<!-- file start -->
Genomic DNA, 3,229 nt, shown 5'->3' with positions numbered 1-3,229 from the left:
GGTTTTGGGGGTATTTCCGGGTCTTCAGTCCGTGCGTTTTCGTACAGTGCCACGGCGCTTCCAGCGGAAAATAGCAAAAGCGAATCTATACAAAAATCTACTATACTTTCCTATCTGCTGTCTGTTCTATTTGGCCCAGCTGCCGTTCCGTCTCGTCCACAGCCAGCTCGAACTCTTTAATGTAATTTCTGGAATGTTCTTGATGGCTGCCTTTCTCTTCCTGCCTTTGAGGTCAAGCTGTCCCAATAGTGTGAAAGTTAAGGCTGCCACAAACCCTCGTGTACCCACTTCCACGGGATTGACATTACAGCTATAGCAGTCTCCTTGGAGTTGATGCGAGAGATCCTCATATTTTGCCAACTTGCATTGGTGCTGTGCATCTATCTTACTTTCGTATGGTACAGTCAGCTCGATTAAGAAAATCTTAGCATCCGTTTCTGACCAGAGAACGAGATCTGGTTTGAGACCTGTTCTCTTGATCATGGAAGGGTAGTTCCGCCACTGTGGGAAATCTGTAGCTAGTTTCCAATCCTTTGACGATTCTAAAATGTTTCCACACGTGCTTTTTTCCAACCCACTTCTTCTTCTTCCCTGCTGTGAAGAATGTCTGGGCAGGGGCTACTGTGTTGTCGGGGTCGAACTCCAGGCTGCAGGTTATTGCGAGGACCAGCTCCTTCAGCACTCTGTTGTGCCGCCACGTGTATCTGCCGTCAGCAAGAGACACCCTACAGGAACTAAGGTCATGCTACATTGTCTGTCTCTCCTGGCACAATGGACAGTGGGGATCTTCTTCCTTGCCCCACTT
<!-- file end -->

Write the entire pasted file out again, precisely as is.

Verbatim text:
Genomic DNA, 3,229 nt, shown 5'->3' with positions numbered 1-3,229 from the left:
GGTTTTGGGGGTATTTCCGGGTCTTCAGTCCGTGCGTTTTCGTACAGTGCCACGGCGCTTCCAGCGGAAAATAGCAAAAGCGAATCTATACAAAAATCTACTATACTTTCCTATCTGCTGTCTGTTCTATTTGGCCCAGCTGCCGTTCCGTCTCGTCCACAGCCAGCTCGAACTCTTTAATGTAATTTCTGGAATGTTCTTGATGGCTGCCTTTCTCTTCCTGCCTTTGAGGTCAAGCTGTCCCAATAGTGTGAAAGTTAAGGCTGCCACAAACCCTCGTGTACCCACTTCCACGGGATTGACATTACAGCTATAGCAGTCTCCTTGGAGTTGATGCGAGAGATCCTCATATTTTGCCAACTTGCATTGGTGCTGTGCATCTATCTTACTTTCGTATGGTACAGTCAGCTCGATTAAGAAAATCTTAGCATCCGTTTCTGACCAGAGAACGAGATCTGGTTTGAGACCTGTTCTCTTGATCATGGAAGGGTAGTTCCGCCACTGTGGGAAATCTGTAGCTAGTTTCCAATCCTTTGACGATTCTAAAATGTTTCCACACGTGCTTTTTTCCAACCCACTTCTTCTTCTTCCCTGCTGTGAAGAATGTCTGGGCAGGGGCTACTGTGTTGTCGGGGTCGAACTCCAGGCTGCAGGTTATTGCGAGGACCAGCTCCTTCAGCACTCTGTTGTGCCGCCACGTGTATCTGCCGTCAGCAAGAGACACCCTACAGGAACTAAGGTCATGCTACATTGTCTGTCTCTCCTGGCACAATGGACAGTGGGGATCTTCTTCCTTGCCCCACTT